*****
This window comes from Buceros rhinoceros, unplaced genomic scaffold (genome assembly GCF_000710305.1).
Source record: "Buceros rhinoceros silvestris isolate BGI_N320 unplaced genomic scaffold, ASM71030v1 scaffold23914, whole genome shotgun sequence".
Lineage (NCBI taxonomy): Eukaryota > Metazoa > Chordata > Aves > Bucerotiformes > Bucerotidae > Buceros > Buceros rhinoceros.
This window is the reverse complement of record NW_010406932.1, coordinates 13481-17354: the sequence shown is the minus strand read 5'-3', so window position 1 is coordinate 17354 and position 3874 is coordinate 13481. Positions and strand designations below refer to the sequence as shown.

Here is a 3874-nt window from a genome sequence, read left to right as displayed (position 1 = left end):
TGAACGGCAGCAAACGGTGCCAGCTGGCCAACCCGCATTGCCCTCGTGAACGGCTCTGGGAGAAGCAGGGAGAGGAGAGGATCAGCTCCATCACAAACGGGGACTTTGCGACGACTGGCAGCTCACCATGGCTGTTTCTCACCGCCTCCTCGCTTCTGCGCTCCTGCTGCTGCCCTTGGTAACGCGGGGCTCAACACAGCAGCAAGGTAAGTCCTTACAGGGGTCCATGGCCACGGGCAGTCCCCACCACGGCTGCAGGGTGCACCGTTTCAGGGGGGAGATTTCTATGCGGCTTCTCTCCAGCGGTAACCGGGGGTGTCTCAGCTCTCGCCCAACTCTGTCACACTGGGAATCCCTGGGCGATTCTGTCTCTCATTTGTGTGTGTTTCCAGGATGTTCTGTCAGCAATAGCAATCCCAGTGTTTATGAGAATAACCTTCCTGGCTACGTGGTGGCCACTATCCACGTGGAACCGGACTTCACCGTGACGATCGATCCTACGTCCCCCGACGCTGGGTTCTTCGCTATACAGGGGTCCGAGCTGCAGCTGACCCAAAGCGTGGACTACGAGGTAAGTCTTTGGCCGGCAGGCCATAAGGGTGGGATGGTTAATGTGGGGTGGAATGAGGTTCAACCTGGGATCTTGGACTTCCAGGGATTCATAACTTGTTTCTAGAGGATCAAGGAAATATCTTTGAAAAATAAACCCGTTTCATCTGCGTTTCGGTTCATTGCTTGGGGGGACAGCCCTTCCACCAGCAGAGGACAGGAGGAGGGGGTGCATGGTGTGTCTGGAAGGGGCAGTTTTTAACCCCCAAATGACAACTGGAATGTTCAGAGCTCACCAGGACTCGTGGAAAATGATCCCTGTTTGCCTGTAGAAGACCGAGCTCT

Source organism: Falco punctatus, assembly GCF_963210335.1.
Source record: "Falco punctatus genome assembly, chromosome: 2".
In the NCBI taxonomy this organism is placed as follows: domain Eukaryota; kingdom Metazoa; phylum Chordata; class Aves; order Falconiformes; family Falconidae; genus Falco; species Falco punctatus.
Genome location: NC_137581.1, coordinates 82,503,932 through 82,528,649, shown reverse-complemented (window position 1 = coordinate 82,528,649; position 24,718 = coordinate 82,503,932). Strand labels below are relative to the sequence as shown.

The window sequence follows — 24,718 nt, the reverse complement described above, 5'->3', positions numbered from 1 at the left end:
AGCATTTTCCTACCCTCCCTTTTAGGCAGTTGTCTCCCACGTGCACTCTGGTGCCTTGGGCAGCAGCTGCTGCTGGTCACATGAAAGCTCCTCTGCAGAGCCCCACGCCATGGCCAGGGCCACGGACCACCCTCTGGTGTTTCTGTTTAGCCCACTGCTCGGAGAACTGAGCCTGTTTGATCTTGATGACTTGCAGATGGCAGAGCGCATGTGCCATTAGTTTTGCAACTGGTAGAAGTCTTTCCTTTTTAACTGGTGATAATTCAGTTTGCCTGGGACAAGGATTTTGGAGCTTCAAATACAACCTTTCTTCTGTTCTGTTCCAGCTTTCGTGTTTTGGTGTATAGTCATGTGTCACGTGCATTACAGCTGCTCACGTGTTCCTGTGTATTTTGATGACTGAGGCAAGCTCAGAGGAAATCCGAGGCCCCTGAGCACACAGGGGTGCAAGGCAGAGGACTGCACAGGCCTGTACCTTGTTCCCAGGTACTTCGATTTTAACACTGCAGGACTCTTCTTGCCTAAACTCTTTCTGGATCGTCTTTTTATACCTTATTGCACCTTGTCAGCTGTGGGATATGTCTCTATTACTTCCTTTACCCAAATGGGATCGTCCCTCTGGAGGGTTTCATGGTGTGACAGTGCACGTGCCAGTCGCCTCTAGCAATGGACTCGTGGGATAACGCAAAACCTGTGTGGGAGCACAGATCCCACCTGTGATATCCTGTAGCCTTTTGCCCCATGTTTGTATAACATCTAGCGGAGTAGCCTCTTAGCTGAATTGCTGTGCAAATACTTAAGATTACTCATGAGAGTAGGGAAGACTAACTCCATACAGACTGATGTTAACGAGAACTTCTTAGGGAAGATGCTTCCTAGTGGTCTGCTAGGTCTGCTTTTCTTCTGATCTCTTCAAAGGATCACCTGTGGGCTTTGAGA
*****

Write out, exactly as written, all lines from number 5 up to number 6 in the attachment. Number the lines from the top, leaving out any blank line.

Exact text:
Here is a 3874-nt window from a genome sequence, read left to right as displayed (position 1 = left end):
TGAACGGCAGCAAACGGTGCCAGCTGGCCAACCCGCATTGCCCTCGTGAACGGCTCTGGGAGAAGCAGGGAGAGGAGAGGATCAGCTCCATCACAAACGGGGACTTTGCGACGACTGGCAGCTCACCATGGCTGTTTCTCACCGCCTCCTCGCTTCTGCGCTCCTGCTGCTGCCCTTGGTAACGCGGGGCTCAACACAGCAGCAAGGTAAGTCCTTACAGGGGTCCATGGCCACGGGCAGTCCCCACCACGGCTGCAGGGTGCACCGTTTCAGGGGGGAGATTTCTATGCGGCTTCTCTCCAGCGGTAACCGGGGGTGTCTCAGCTCTCGCCCAACTCTGTCACACTGGGAATCCCTGGGCGATTCTGTCTCTCATTTGTGTGTGTTTCCAGGATGTTCTGTCAGCAATAGCAATCCCAGTGTTTATGAGAATAACCTTCCTGGCTACGTGGTGGCCACTATCCACGTGGAACCGGACTTCACCGTGACGATCGATCCTACGTCCCCCGACGCTGGGTTCTTCGCTATACAGGGGTCCGAGCTGCAGCTGACCCAAAGCGTGGACTACGAGGTAAGTCTTTGGCCGGCAGGCCATAAGGGTGGGATGGTTAATGTGGGGTGGAATGAGGTTCAACCTGGGATCTTGGACTTCCAGGGATTCATAACTTGTTTCTAGAGGATCAAGGAAATATCTTTGAAAAATAAACCCGTTTCATCTGCGTTTCGGTTCATTGCTTGGGGGGACAGCCCTTCCACCAGCAGAGGACAGGAGGAGGGGGTGCATGGTGTGTCTGGAAGGGGCAGTTTTTAACCCCCAAATGACAACTGGAATGTTCAGAGCTCACCAGGACTCGTGGAAAATGATCCCTGTTTGCCTGTAGAAGACCGAGCTCT